Children of Ham: Freed Slaves and Fugitives Slaves on the Kenya Coast,I 873 to 1907 is a chronological account of the repeated bids for freedom made by slaves and ex-slaves on the Kenya coast and of the obstacles placed in their way by the British, the Busaidi Arabs, and the peoples of the coast. Efforts to escape slavery are as old as slavery itself on the Kenya coast, but the principal story begins in 1873, when Britain pressured the sultan of Zanzibar to abolish the ocean-going slave trade. Thereafter, political and military conflict intensified on the coast, while opportunities for slaves to escape increased accordingly. This period, ending roughly with the abolition of the legal status of slavery in 1907, corresponds to the imperial scramble from its earliest stages to the effective establishment of European rule.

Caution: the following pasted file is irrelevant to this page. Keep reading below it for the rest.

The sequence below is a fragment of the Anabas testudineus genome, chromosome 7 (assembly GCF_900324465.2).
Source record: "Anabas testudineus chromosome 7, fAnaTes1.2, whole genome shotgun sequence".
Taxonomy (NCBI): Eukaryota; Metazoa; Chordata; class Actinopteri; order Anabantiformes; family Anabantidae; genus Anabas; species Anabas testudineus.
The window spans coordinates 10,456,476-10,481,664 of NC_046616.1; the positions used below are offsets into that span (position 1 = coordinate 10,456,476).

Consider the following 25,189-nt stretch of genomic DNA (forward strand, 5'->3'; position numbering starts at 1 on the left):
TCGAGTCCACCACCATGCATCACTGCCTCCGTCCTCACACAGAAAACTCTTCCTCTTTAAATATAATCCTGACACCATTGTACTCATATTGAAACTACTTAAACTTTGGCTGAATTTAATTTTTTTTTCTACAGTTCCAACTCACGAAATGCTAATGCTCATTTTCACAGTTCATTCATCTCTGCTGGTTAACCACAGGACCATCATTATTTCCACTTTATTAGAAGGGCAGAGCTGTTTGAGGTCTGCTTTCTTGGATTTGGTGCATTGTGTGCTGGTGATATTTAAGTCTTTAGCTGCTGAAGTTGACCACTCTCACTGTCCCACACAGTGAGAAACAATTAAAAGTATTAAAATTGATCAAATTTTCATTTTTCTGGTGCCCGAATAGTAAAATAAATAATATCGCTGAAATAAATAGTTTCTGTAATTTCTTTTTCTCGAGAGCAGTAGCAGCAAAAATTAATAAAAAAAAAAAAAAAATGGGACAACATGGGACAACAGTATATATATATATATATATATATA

Table of Contents
Introduction -- Slavery and Escape -- Watoro -- The Freed Slaves of Frere Town -- Missionaries and Fugitive Slaves -- Rabai and William Jones -- The Imperial British East Africa Company -- The East Africa Protectorate -- After Slavery -- Conclusion -- Appendix